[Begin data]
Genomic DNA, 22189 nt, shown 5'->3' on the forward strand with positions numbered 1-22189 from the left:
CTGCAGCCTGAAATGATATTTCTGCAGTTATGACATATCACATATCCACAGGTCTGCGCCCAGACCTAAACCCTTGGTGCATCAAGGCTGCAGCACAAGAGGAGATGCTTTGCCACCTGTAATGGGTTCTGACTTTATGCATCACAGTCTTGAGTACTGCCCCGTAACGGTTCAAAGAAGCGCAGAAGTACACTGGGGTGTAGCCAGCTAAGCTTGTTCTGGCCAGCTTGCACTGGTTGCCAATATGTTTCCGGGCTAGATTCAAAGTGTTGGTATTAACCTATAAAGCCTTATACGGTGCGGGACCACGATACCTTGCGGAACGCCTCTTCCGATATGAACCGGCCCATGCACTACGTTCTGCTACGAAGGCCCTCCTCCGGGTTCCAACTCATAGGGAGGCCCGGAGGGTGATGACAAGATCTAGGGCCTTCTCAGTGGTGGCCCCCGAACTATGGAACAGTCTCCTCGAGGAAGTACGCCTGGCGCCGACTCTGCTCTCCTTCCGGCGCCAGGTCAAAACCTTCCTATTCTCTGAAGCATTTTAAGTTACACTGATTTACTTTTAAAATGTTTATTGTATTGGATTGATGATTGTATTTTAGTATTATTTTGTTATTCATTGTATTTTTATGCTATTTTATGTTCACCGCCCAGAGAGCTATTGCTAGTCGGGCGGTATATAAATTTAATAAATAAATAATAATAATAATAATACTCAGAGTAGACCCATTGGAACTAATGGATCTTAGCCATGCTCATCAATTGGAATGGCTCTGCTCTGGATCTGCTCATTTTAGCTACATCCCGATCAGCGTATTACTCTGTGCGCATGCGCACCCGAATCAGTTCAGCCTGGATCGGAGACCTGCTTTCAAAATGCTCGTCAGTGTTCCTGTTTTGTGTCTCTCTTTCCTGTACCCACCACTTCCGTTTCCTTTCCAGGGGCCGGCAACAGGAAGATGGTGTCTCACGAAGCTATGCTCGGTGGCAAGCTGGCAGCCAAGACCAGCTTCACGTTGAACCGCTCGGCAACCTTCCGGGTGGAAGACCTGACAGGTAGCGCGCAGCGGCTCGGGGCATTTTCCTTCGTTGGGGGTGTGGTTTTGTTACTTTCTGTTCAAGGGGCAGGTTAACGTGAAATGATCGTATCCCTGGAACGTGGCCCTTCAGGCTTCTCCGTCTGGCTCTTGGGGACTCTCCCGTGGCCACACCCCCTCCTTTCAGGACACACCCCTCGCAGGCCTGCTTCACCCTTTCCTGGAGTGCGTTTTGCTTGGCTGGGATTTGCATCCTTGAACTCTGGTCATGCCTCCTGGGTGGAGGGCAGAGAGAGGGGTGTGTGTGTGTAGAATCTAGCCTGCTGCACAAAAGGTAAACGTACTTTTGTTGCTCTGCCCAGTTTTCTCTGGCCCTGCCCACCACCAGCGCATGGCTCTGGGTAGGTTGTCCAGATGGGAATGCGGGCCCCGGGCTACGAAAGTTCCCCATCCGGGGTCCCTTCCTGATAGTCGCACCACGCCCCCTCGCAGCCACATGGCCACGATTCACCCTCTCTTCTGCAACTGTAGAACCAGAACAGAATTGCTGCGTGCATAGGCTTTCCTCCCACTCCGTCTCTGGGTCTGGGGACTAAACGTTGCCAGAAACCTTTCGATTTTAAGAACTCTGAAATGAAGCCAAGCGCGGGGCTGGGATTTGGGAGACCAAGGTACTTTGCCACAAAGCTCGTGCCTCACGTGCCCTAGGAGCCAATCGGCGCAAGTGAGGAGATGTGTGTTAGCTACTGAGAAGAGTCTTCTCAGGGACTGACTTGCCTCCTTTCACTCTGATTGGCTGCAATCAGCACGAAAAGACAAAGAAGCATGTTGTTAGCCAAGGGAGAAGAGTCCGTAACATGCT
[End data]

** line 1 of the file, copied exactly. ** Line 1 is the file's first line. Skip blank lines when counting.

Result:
Genomic DNA, 22189 nt, shown 5'->3' on the forward strand with positions numbered 1-22189 from the left: